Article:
Bartholomew calls on all parties to follow the path of dialogue to achieve “peace, stability and justice” in his homily in the presence of Ukrainian diplomats. The use of force causes only "war, violence, sorrow and death". Like Pope Francis, he says “war is madness.” He urges the Church to commit to the path of peace.
Istanbul (AsiaNews) – Ecumenical Patriarch Bartholomew yesterday called on all parties to follow the path of dialogue to achieve “peace, stability and justice” in Ukraine.
The archbishop of Constantinople made his appeal in his homily during the Mass he celebrated yesterday in the presence of various consular officials in Istanbul, including those from the Ukraine.
Bartholomew called on all religious leaders, politicians and people of good will to avoid rhetorical statements. The use of force is not the answer and can only cause "war and violence, sorrow and death”.
Action must be taken to avoid harm to the people of the Ukrainian and beyond. A war in Europe could turn into a third world war.
At this time in the Church calendar, which according to Christian tradition anticipates Easter celebrations, Christians should pray with fervour and heart to maintain peace.
His Holiness stressed that we must strongly oppose the “possibility of a new war in Europe, resulting from the escalation of violent rhetoric and militarization of the borders between Russia and Ukraine, [and which] should be unequivocally opposed. We call for enduring peace, stability and justice in the region.
“Peace is a matter of choice and must be shared by all the forces engaged in this extremely complex and sensitive geopolitical context. The duty of us all is to pray for and actively contribute to a peaceful resolution of conflict situations and to the unconditional respect and protection of human rights and dignity. Human conflict may very well be inevitable in this fallen and broken world; but war and violence are certainly to be opposed with every fiber of our being.”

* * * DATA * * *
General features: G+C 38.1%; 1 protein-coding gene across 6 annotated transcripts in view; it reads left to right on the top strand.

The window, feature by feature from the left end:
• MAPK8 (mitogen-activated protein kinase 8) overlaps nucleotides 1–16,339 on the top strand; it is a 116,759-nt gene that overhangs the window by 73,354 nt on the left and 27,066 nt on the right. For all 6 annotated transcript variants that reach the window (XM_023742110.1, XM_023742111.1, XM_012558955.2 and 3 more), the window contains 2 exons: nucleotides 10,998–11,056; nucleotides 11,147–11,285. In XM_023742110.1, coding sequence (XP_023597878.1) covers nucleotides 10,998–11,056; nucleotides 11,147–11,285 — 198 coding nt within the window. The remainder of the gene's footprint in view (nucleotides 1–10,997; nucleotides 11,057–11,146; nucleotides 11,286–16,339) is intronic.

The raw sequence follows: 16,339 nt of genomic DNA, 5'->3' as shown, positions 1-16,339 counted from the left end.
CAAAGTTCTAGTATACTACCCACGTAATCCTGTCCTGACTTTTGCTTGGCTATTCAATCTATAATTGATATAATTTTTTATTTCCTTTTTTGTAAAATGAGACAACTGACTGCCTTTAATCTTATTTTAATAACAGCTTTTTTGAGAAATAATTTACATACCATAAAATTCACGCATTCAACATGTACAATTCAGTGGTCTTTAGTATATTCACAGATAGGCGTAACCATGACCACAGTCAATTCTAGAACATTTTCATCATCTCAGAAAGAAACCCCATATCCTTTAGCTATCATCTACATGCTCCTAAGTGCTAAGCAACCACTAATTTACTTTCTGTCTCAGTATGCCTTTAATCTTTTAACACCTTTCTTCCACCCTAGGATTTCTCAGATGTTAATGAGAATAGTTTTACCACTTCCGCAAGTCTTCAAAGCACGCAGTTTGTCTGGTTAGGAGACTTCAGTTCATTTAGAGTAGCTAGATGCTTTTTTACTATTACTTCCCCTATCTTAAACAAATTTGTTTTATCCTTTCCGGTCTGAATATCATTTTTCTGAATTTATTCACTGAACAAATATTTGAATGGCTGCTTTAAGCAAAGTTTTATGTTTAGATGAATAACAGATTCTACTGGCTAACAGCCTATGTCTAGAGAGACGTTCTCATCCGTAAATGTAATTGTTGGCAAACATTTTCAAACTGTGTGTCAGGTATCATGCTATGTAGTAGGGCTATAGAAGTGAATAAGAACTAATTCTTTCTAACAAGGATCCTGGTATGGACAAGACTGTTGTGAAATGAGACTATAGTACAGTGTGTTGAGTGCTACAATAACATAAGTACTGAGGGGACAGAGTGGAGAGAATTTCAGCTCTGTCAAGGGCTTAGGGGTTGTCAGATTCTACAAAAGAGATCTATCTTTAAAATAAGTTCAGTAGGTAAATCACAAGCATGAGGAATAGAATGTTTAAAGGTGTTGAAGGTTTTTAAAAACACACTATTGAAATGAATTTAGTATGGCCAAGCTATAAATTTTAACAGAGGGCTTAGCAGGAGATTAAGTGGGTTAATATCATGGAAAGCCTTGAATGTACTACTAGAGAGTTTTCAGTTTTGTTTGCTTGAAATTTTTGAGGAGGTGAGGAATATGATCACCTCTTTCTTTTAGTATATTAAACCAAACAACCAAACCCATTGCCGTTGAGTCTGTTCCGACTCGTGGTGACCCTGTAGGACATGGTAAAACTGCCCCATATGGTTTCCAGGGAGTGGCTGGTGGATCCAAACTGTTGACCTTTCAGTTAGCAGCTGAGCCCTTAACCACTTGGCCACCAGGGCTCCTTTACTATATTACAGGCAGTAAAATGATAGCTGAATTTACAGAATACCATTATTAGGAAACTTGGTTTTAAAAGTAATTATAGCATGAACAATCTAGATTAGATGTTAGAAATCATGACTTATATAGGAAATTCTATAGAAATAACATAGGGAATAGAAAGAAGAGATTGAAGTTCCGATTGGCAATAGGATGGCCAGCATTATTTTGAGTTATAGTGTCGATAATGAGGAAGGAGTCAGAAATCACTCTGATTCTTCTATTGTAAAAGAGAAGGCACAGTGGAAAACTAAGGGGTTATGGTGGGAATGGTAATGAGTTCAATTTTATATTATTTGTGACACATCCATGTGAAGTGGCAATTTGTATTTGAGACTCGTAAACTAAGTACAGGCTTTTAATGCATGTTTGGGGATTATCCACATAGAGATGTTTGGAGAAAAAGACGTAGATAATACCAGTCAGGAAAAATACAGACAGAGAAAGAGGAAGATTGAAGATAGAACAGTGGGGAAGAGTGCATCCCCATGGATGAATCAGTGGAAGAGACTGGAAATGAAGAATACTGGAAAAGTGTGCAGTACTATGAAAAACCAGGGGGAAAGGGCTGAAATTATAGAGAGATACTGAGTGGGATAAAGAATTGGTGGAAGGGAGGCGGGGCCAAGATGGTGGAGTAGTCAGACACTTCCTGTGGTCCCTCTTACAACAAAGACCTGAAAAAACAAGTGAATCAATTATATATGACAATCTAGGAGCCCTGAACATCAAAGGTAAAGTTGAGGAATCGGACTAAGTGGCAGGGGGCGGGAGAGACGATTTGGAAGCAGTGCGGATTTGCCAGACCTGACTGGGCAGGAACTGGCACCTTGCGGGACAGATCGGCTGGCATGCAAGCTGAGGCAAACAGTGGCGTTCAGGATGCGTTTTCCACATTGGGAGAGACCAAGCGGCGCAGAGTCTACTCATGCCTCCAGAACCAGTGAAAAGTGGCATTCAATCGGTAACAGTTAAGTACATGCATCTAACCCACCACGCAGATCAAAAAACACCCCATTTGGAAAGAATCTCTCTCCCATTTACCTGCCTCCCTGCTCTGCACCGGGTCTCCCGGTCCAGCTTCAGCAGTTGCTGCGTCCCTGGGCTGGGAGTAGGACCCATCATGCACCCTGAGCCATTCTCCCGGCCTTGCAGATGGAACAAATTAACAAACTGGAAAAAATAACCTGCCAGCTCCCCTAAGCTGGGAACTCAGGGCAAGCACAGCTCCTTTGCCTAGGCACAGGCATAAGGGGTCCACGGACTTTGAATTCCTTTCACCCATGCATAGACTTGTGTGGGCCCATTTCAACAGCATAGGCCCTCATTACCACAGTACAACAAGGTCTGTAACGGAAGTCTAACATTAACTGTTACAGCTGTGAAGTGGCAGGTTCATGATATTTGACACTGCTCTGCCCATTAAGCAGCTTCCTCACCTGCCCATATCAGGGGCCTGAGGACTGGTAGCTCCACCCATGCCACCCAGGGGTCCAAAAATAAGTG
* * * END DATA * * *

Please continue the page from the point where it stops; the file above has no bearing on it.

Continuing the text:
The ecumenical patriarch noted that the ancient Greeks attached great importance to peace. Citing Benjamin Franklin, he also said, “there never was a good war or a bad peace.”
“War can appear sweet only to those who have not experienced it. Indeed, if we allow our hearts and minds to freely express themselves, without any fear or passion, they will certainly not speak in favor of war, but they will unequivocally praise peace.
“We firmly believe that there is no solution possible to preserve and guarantee peace outside the path of dialogue, which abolishes the conditions that lead to violence and war.
“Peace comes from mutual respect and cooperation.” Amid “growing uncertainty with regard to human affairs, the word of the Church has to be a clear message of reconciliation and peace, of love and justice, of brotherhood and solidarity.
"We call upon all parties involved to pursue this path of dialogue and respect for international law, in order to bring an end to the conflict and allow all Ukrainians to live in harmony. Arms are not the solution. On the contrary, they can only promise war and violence, sorrow and death.”
Bartholomew also mentioned "our beloved brother" Pope Francis who recently said, “Let us not forget, war is madness.”
“All Church ministers, all representatives of religious traditions, all those in position of authority, all people of good will, each one of us, should call for a peaceful resolution of this dangerous escalation of words and means that weight heavily and ominously upon the head of the Ukrainian people.”
For Bartholomew, “Silence and indifference are not an option. There is no peace without constant vigilance. Therefore, we are all ‘sentenced’ to peace, which means, destined to the permanent struggle for its establishment and defense.”